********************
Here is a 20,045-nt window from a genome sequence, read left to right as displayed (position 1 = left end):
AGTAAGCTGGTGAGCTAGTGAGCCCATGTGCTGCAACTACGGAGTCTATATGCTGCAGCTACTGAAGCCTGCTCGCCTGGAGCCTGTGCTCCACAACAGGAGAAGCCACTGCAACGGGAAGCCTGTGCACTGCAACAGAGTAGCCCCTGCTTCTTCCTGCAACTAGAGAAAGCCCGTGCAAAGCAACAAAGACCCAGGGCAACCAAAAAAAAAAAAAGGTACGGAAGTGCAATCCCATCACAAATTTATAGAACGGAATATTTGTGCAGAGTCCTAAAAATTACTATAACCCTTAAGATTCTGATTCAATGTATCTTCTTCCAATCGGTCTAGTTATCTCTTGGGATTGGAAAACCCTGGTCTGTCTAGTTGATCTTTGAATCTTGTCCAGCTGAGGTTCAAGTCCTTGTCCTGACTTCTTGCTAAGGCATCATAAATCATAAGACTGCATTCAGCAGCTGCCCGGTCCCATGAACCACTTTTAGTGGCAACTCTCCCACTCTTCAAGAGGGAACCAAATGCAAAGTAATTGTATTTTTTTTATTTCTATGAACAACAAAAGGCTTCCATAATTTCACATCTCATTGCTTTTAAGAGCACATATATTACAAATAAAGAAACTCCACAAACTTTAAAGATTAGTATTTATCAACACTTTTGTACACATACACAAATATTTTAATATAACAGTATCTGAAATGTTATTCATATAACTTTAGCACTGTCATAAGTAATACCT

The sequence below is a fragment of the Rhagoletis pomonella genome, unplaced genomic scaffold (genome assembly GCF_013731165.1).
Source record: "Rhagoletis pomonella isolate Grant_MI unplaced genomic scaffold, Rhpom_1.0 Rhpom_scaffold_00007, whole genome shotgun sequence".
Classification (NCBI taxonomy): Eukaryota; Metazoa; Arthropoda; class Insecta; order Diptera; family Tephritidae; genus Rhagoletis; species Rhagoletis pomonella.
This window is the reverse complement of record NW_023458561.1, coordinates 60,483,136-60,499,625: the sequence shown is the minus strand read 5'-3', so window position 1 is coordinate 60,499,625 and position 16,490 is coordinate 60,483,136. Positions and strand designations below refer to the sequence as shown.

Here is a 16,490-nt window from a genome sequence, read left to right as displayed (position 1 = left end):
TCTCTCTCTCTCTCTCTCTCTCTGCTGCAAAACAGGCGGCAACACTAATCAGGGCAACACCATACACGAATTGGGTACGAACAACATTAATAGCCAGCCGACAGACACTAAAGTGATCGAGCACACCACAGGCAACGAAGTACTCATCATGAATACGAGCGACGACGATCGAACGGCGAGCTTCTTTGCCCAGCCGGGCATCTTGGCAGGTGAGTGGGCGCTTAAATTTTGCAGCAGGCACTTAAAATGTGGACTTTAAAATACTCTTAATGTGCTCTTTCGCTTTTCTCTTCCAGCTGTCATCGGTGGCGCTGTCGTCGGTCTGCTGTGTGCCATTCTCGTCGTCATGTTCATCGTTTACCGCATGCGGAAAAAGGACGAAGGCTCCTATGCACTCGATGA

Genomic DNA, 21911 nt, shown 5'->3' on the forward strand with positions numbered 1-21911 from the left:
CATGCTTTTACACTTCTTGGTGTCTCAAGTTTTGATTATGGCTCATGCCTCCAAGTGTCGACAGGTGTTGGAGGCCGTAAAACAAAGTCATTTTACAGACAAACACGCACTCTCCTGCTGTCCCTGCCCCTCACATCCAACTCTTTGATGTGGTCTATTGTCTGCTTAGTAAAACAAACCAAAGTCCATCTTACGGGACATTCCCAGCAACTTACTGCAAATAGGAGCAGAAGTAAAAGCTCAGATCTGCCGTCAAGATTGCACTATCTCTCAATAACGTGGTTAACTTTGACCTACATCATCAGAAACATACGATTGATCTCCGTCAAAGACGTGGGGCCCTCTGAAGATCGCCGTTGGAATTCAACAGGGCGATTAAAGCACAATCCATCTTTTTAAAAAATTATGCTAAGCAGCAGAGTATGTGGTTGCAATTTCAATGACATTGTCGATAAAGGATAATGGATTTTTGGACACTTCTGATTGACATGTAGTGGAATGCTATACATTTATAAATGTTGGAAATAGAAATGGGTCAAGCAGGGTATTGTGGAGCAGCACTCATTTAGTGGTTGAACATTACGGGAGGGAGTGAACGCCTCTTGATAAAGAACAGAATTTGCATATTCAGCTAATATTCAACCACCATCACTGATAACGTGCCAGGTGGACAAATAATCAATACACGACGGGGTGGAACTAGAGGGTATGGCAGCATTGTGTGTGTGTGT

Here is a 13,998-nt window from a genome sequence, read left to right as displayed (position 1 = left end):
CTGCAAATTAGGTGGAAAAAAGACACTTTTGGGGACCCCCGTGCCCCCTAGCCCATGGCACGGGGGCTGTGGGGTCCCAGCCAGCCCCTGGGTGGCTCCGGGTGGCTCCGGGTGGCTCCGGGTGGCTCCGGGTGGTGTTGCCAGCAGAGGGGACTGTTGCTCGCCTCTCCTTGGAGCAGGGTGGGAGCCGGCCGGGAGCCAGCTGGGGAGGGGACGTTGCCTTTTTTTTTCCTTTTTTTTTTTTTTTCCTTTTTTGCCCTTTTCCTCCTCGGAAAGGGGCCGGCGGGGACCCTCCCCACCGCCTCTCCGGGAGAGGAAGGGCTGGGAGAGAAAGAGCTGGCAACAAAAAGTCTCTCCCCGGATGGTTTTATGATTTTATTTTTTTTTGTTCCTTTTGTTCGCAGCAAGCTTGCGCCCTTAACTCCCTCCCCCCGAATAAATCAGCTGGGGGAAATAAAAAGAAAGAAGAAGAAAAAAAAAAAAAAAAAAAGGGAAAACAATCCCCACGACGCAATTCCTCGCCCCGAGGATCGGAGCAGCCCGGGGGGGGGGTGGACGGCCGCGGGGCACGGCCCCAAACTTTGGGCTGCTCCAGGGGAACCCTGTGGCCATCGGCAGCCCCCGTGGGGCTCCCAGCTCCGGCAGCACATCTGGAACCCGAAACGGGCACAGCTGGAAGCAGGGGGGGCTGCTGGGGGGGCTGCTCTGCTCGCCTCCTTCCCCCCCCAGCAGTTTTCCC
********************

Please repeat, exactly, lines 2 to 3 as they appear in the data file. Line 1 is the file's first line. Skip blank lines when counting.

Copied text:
AGTAAGCTGGTGAGCTAGTGAGCCCATGTGCTGCAACTACGGAGTCTATATGCTGCAGCTACTGAAGCCTGCTCGCCTGGAGCCTGTGCTCCACAACAGGAGAAGCCACTGCAACGGGAAGCCTGTGCACTGCAACAGAGTAGCCCCTGCTTCTTCCTGCAACTAGAGAAAGCCCGTGCAAAGCAACAAAGACCCAGGGCAACCAAAAAAAAAAAAAGGTACGGAAGTGCAATCCCATCACAAATTTATAGAACGGAATATTTGTGCAGAGTCCTAAAAATTACTATAACCCTTAAGATTCTGATTCAATGTATCTTCTTCCAATCGGTCTAGTTATCTCTTGGGATTGGAAAACCCTGGTCTGTCTAGTTGATCTTTGAATCTTGTCCAGCTGAGGTTCAAGTCCTTGTCCTGACTTCTTGCTAAGGCATCATAAATCATAAGACTGCATTCAGCAGCTGCCCGGTCCCATGAACCACTTTTAGTGGCAACTCTCCCACTCTTCAAGAGGGAACCAAATGCAAAGTAATTGTATTTTTTTTATTTCTATGAACAACAAAAGGCTTCCATAATTTCACATCTCATTGCTTTTAAGAGCACATATATTACAAATAAAGAAACTCCACAAACTTTAAAGATTAGTATTTATCAACACTTTTGTACACATACACAAATATTTTAATATAACAGTATCTGAAATGTTATTCATATAACTTTAGCACTGTCATAAGTAATACCT

The sequence below is a fragment of the Rhagoletis pomonella genome, unplaced genomic scaffold (genome assembly GCF_013731165.1).